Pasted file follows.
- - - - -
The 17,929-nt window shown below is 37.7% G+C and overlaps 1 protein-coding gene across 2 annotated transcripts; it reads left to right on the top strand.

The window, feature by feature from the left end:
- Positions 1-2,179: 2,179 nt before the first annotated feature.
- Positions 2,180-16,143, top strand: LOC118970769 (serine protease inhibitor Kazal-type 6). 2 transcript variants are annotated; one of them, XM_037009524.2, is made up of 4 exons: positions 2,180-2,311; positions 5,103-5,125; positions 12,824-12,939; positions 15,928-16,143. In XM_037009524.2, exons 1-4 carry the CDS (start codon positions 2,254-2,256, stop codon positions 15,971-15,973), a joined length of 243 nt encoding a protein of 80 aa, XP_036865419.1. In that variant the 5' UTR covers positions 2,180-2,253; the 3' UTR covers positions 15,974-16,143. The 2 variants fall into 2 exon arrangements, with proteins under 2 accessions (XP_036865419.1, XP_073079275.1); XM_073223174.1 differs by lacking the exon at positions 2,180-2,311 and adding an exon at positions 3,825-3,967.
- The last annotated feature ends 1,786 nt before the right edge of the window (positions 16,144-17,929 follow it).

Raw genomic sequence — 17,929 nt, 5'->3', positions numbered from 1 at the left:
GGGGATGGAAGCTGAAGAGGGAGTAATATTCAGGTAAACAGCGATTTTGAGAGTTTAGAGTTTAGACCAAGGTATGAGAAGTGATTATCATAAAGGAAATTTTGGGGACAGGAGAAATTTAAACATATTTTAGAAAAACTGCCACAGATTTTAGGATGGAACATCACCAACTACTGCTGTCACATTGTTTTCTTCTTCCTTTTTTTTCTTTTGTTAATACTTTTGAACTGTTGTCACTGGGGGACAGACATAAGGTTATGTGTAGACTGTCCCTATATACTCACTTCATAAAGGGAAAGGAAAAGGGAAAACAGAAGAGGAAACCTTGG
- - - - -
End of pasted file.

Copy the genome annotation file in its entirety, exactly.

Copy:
The 17,929-nt window shown below is 37.7% G+C and overlaps 1 protein-coding gene across 2 annotated transcripts; it reads left to right on the top strand.

The window, feature by feature from the left end:
- Positions 1-2,179: 2,179 nt before the first annotated feature.
- Positions 2,180-16,143, top strand: LOC118970769 (serine protease inhibitor Kazal-type 6). 2 transcript variants are annotated; one of them, XM_037009524.2, is made up of 4 exons: positions 2,180-2,311; positions 5,103-5,125; positions 12,824-12,939; positions 15,928-16,143. In XM_037009524.2, exons 1-4 carry the CDS (start codon positions 2,254-2,256, stop codon positions 15,971-15,973), a joined length of 243 nt encoding a protein of 80 aa, XP_036865419.1. In that variant the 5' UTR covers positions 2,180-2,253; the 3' UTR covers positions 15,974-16,143. The 2 variants fall into 2 exon arrangements, with proteins under 2 accessions (XP_036865419.1, XP_073079275.1); XM_073223174.1 differs by lacking the exon at positions 2,180-2,311 and adding an exon at positions 3,825-3,967.
- The last annotated feature ends 1,786 nt before the right edge of the window (positions 16,144-17,929 follow it).

Raw genomic sequence — 17,929 nt, 5'->3', positions numbered from 1 at the left:
GGGGATGGAAGCTGAAGAGGGAGTAATATTCAGGTAAACAGCGATTTTGAGAGTTTAGAGTTTAGACCAAGGTATGAGAAGTGATTATCATAAAGGAAATTTTGGGGACAGGAGAAATTTAAACATATTTTAGAAAAACTGCCACAGATTTTAGGATGGAACATCACCAACTACTGCTGTCACATTGTTTTCTTCTTCCTTTTTTTTCTTTTGTTAATACTTTTGAACTGTTGTCACTGGGGGACAGACATAAGGTTATGTGTAGACTGTCCCTATATACTCACTTCATAAAGGGAAAGGAAAAGGGAAAACAGAAGAGGAAACCTTGG